Spinal dural a rteriovenous fistulas may be located at any spinal level, although most are commonly observed at the middle and lower thoracic areas.18 In our series, 46 patients (71%) had spinal fistulas at those levels. Previously, we described7 a correlation between clinical outcome and anatomical location of the fistula, showing a significant statistical association (p = 0.04) for the first time. However, the small sample size and a limited long-term clinical follow-up were the limitations of that study. The analysis of a larger series of 65 patients after treatment and at 3 years of follow-up allowed us to confirm our previous results (Table 3; Fig. 2).

Patients with SDAVFs located in the lower thoracic area improved more than those with a fistula elsewhere independent of follow-up, and this difference reached statistical significance for motor outcome. We have previously analyzed the possible reasons for this relationship, although no clear conclusions have been made. The fact that the lower thoracic section has a better vascular supply may help to explain this difference, considering the role of ischemia in the genesis of spinal cord damage in these patients, as previously noted.1,10,11 The poor vascularization of the thoracic spinal cord may make it impossible to maintain a sufficiently steep arteriovenous gradient to perfuse the spinal cord, whereas at the thoracolumbar passage, the entrance of the Adamkiewicz artery may allow for slightly better perfusion.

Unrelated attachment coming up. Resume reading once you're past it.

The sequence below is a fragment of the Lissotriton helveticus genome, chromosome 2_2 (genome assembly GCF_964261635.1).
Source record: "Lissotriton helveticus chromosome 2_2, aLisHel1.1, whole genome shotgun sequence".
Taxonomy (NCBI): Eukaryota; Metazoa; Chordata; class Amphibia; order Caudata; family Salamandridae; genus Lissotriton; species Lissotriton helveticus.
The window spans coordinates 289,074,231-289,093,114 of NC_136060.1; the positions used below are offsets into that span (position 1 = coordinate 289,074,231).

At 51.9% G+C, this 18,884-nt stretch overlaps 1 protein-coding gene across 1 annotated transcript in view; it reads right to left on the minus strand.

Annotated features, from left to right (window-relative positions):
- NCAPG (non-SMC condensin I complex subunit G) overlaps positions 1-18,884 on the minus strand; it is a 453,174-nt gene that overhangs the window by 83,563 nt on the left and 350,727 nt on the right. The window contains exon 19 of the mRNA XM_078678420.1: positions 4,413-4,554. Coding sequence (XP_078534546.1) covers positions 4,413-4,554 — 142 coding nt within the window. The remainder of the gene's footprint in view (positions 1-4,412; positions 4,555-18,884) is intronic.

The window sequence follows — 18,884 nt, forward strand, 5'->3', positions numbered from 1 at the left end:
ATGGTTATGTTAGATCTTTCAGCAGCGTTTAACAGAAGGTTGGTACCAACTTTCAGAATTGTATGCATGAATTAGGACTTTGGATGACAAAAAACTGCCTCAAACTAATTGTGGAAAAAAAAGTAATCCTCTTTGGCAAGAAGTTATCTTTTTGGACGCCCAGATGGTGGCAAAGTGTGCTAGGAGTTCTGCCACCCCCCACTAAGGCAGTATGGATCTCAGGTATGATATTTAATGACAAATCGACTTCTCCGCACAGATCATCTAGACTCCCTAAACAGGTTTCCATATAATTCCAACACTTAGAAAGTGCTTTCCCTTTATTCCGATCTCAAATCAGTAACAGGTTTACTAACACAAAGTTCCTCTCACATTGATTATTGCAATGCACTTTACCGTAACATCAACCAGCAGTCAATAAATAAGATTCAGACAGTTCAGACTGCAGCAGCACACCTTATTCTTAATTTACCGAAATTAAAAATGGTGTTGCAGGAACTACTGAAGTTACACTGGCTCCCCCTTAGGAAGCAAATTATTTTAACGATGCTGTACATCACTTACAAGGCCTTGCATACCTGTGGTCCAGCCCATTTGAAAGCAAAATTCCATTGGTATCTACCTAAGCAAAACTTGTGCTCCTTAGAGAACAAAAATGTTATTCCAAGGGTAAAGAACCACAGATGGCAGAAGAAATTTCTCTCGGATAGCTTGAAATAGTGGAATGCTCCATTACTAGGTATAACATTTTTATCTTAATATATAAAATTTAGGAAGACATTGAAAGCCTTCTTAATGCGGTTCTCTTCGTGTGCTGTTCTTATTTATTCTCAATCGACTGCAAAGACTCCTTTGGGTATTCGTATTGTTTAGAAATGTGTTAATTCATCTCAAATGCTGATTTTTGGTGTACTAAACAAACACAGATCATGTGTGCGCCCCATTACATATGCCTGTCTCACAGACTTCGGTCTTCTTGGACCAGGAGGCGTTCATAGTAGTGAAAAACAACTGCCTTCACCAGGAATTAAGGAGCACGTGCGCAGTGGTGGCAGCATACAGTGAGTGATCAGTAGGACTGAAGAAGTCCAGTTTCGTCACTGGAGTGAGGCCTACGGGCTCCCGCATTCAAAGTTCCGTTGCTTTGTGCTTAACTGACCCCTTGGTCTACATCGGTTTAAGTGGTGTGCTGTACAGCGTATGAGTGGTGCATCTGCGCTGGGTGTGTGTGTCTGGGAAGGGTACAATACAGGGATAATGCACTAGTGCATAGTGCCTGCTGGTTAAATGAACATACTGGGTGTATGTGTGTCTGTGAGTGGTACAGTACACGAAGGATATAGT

Nature of Symptomatology and Patient Age

Motor symptoms were associated with more improvement after treatment and at long-term follow-up, and the majority of patients gained 1 or 2 points on the Aminoff scale. Similarly, spinal pain improved in a significant percentage of patients after treatment, with a slight increase after 3 years of follow-up. Sensitivity and sphincter disturbances were among the symptoms showing less improvement, and in fact remained impaired in a high percentage of patients after treatment. Nagata et al.16 reported a relationship between patient age and clinical outcome after treatment of SDAVFs, reporting that younger patients had a better chance for good outcome. We note that all patients < 40 years old showed improvement in at least 1 symptom, while a lower percentage (68%) of older patients (> 60 years old) showed improvement, even though this difference was not statistically significant.